Otherwise, if someone finds your phone and gets past your lock screen, they could access your personal information. This includes saved passwords and banking log in details.
Stolen credit or debit card
If someone has stolen your debit or credit card, contact your bank to cancel it immediately.
Criminals can use your cards to quickly empty your accounts, and run up a debt to the maximum limit. Most Australian financial institutions have 24 hour emergency numbers you can call from overseas.
5. Contact your insurer
Contact your travel insurer. Tell them what happened.
You may wish to make a claim to:
- replace your stolen property
- repair or replace any damaged items from the incident
- cancel or change your travel plans
- get medical assistance if you're injured
- exempt the car hire insurance excess, if you've been carjacked
Check the fine print on your policy. Confirm what you can claim. Find out how to claim.
You can also find contact details of travel insurers in Australia on Find an Insurer (Insurance Council of Australia).
Car insurer, if carjacked
Carjacking is a violent, road-based crime. It's also a form of robbery.
The car insurance claims process is separate to your travel insurance claim. Most travel insurance policies don't include car insurance. However, some include car hire excess cover.
Car insurance is usually through the hire company. There may be a very large excess.
Ask the hire company about their car insurance claims process, and their excess.
6. Replace your stolen items
- If you need a replacement passport, we can help. See our page on passports overseas.
- If you need cash urgently, contact your travel insurer, family or friends. The Australian Government can't give you money.
- If you need new credit or debit cards, contact your bank. Most have processes to express post replacement cards to your hotel or a local post office while travelling overseas.
- To replace other stolen items you need while overseas, try to find local vendors. Understand that some items readily available in Australia may be hard to get overseas. This includes medications.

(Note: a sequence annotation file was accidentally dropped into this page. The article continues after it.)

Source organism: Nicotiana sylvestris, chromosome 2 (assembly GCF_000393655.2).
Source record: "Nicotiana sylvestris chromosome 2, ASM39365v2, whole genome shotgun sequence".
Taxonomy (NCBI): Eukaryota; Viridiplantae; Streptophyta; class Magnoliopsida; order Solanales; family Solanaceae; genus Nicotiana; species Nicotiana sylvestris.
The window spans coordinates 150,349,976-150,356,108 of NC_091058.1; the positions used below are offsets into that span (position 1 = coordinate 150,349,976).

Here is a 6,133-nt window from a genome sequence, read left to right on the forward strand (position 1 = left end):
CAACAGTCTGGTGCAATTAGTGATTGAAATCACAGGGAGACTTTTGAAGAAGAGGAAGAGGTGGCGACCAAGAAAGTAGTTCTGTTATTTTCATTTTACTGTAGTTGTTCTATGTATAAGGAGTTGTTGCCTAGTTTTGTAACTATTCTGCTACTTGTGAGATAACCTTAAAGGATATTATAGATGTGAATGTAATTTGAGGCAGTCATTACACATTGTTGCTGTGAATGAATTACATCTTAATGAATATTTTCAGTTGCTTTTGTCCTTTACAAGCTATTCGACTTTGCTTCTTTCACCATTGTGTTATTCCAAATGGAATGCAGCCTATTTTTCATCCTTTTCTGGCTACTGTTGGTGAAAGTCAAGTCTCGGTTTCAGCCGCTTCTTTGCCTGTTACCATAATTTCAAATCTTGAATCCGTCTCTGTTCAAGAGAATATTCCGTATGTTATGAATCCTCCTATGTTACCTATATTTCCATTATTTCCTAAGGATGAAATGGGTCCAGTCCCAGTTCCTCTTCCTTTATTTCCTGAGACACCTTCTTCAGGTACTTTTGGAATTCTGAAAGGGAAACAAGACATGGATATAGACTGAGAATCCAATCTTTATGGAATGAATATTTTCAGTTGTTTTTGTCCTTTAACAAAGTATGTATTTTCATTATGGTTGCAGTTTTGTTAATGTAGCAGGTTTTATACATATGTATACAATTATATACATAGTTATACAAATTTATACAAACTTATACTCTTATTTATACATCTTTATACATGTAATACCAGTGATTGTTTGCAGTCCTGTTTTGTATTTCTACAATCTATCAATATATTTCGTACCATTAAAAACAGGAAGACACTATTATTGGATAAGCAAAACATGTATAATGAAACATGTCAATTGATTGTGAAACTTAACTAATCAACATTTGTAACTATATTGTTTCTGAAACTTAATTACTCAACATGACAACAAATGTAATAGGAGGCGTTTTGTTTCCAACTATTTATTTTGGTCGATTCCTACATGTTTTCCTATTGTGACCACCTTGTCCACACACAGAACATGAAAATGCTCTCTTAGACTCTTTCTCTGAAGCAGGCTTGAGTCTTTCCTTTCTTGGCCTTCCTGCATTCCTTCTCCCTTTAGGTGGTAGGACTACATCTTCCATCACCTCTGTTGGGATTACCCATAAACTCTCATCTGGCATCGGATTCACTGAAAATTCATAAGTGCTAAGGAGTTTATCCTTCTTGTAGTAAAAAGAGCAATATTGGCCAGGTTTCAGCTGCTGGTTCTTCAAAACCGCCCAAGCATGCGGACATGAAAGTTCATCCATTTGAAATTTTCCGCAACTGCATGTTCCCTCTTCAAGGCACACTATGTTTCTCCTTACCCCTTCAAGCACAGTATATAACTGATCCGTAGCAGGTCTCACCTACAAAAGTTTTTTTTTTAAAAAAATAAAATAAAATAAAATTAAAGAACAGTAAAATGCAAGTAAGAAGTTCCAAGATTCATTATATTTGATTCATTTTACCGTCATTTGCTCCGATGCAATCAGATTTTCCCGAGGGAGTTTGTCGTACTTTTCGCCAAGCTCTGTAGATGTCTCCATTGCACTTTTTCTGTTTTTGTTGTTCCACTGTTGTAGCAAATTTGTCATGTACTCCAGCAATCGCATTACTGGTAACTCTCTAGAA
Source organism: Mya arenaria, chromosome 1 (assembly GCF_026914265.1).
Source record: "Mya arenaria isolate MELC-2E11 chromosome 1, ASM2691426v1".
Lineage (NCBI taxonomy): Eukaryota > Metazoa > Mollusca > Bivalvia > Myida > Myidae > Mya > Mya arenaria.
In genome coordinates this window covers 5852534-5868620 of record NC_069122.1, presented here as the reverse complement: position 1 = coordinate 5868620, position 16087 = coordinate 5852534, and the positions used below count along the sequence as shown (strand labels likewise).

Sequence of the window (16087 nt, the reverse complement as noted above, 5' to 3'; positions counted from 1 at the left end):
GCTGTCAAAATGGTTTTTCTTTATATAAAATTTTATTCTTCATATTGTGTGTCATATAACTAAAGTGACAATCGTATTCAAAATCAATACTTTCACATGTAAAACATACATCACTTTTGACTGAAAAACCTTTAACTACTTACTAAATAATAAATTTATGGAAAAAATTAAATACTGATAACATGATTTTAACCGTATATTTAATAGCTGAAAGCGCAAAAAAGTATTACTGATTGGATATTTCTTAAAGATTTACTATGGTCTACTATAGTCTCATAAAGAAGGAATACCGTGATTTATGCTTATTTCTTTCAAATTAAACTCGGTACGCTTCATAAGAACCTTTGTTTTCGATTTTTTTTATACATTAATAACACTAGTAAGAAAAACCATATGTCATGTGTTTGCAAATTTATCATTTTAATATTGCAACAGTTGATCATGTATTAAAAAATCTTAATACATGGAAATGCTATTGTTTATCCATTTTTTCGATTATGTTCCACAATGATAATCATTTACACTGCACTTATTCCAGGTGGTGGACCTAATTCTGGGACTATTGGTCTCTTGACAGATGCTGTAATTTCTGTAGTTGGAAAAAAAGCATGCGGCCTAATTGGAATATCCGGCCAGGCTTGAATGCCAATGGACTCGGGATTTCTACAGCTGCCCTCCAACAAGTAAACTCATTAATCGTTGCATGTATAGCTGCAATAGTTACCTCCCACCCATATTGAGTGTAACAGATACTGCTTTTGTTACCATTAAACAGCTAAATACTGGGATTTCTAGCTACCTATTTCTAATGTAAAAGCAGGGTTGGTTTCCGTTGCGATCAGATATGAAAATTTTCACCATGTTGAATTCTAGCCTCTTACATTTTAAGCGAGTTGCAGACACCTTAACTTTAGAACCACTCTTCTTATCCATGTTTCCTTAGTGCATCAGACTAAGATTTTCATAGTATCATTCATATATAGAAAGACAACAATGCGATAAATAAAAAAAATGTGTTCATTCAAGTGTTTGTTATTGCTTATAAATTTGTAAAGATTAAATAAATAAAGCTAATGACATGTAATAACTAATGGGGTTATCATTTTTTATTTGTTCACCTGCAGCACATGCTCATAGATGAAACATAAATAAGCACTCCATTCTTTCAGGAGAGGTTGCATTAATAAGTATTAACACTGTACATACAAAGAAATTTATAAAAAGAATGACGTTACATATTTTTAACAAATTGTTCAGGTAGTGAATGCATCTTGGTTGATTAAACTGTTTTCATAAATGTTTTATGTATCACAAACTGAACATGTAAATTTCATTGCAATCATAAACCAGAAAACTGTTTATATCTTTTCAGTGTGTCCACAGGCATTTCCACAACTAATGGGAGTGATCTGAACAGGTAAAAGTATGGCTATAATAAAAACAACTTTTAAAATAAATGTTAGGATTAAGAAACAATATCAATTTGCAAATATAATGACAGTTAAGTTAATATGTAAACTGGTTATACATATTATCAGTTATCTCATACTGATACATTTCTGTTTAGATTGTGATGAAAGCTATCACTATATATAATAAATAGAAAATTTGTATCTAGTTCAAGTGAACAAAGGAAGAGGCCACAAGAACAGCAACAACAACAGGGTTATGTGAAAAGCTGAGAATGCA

How the Australian Government can help if you've been robbed or mugged
Unless it's a passport, helping with stolen property is not typically a consular responsibility. In most cases, you need to take steps to resolve the situation yourself.
Understand how and when we can help Australians overseas. Read the Consular Services Charter.
What we can do
- We can help you get a replacement passport, or emergency passport.
- We can support you to report your stolen passport to the Australian Passport Office and police in Australia.
- We can give you a list of local lawyers that speak English. You may need a lawyer if you're arrested or jailed for not having the money to pay your bill, or not having your passport on you.
What we can't do
- We can't help you replace your items, unless it's a passport.
- We can't loan or give you money to replace your items.
- We can't help you find your lost property, or conduct investigations.
- We can't help you with your travel insurance claim.
- We can't receive packages for you. We're not a post office. Ship your replacement items to a local post office, or your accommodation.
- Act quickly if your passport is lost, stolen or damaged overseas. See passports overseas.
- If someone stole your cards or cash, you may have money issues. See money problems overseas
- Understand how and when we can help. Read the Consular Services Charter.
- Report a missing passport immediately. Find an Australian embassy or consulate overseas (DFAT).
- Learn about identity fraud (Australian Federal Police).
- False or misleading insurance claims are fraud (Attorney-General's Department).
- Learn what to do if someone else has your identity documents (iDcare).
- Find contact details for travel insurers in Australia. See Find an Insurer (Insurance Council of Australia).
Read our general advice on reducing your risk of being assaulted. See practical tips on staying safe and avoiding danger.
Before you go overseas, be aware of some of the common scams that happen to travellers. Take steps to minimise your risk.